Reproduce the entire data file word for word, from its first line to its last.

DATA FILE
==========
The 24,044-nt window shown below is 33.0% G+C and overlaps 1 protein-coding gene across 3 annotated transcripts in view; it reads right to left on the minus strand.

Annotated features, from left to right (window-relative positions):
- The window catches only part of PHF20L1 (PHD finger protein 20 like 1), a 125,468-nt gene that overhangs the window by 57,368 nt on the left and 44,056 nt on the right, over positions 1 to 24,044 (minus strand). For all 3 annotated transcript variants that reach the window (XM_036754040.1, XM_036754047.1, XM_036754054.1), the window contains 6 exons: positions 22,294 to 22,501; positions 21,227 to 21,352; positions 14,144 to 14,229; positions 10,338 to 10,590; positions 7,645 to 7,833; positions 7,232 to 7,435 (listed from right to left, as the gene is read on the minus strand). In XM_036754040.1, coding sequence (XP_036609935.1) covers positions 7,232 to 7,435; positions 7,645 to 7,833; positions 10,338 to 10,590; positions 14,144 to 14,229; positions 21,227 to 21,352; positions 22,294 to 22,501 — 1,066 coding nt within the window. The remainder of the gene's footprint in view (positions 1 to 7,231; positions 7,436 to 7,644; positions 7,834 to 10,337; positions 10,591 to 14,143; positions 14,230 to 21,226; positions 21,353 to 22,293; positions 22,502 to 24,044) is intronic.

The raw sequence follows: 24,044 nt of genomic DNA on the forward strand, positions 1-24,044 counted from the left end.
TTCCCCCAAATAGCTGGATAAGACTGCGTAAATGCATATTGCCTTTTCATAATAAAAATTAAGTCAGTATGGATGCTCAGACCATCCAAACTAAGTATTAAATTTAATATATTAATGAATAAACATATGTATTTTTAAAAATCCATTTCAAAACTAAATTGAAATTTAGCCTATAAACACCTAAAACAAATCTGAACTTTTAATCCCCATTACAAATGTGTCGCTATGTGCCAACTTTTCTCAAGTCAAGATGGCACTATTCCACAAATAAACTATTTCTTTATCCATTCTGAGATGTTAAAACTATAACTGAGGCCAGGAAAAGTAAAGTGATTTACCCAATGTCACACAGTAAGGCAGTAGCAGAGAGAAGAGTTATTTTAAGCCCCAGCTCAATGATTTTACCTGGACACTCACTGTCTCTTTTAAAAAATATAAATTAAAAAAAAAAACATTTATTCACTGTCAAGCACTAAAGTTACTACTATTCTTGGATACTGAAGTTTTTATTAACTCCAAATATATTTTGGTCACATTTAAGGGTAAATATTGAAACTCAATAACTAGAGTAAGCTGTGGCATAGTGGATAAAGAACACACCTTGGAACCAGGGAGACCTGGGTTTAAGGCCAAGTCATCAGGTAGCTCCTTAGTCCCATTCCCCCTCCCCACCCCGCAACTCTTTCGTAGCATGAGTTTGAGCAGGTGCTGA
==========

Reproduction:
The 24,044-nt window shown below is 33.0% G+C and overlaps 1 protein-coding gene across 3 annotated transcripts in view; it reads right to left on the minus strand.

Annotated features, from left to right (window-relative positions):
- The window catches only part of PHF20L1 (PHD finger protein 20 like 1), a 125,468-nt gene that overhangs the window by 57,368 nt on the left and 44,056 nt on the right, over positions 1 to 24,044 (minus strand). For all 3 annotated transcript variants that reach the window (XM_036754040.1, XM_036754047.1, XM_036754054.1), the window contains 6 exons: positions 22,294 to 22,501; positions 21,227 to 21,352; positions 14,144 to 14,229; positions 10,338 to 10,590; positions 7,645 to 7,833; positions 7,232 to 7,435 (listed from right to left, as the gene is read on the minus strand). In XM_036754040.1, coding sequence (XP_036609935.1) covers positions 7,232 to 7,435; positions 7,645 to 7,833; positions 10,338 to 10,590; positions 14,144 to 14,229; positions 21,227 to 21,352; positions 22,294 to 22,501 — 1,066 coding nt within the window. The remainder of the gene's footprint in view (positions 1 to 7,231; positions 7,436 to 7,644; positions 7,834 to 10,337; positions 10,591 to 14,143; positions 14,230 to 21,226; positions 21,353 to 22,293; positions 22,502 to 24,044) is intronic.

The raw sequence follows: 24,044 nt of genomic DNA on the forward strand, positions 1-24,044 counted from the left end.
TTCCCCCAAATAGCTGGATAAGACTGCGTAAATGCATATTGCCTTTTCATAATAAAAATTAAGTCAGTATGGATGCTCAGACCATCCAAACTAAGTATTAAATTTAATATATTAATGAATAAACATATGTATTTTTAAAAATCCATTTCAAAACTAAATTGAAATTTAGCCTATAAACACCTAAAACAAATCTGAACTTTTAATCCCCATTACAAATGTGTCGCTATGTGCCAACTTTTCTCAAGTCAAGATGGCACTATTCCACAAATAAACTATTTCTTTATCCATTCTGAGATGTTAAAACTATAACTGAGGCCAGGAAAAGTAAAGTGATTTACCCAATGTCACACAGTAAGGCAGTAGCAGAGAGAAGAGTTATTTTAAGCCCCAGCTCAATGATTTTACCTGGACACTCACTGTCTCTTTTAAAAAATATAAATTAAAAAAAAAAACATTTATTCACTGTCAAGCACTAAAGTTACTACTATTCTTGGATACTGAAGTTTTTATTAACTCCAAATATATTTTGGTCACATTTAAGGGTAAATATTGAAACTCAATAACTAGAGTAAGCTGTGGCATAGTGGATAAAGAACACACCTTGGAACCAGGGAGACCTGGGTTTAAGGCCAAGTCATCAGGTAGCTCCTTAGTCCCATTCCCCCTCCCCACCCCGCAACTCTTTCGTAGCATGAGTTTGAGCAGGTGCTGA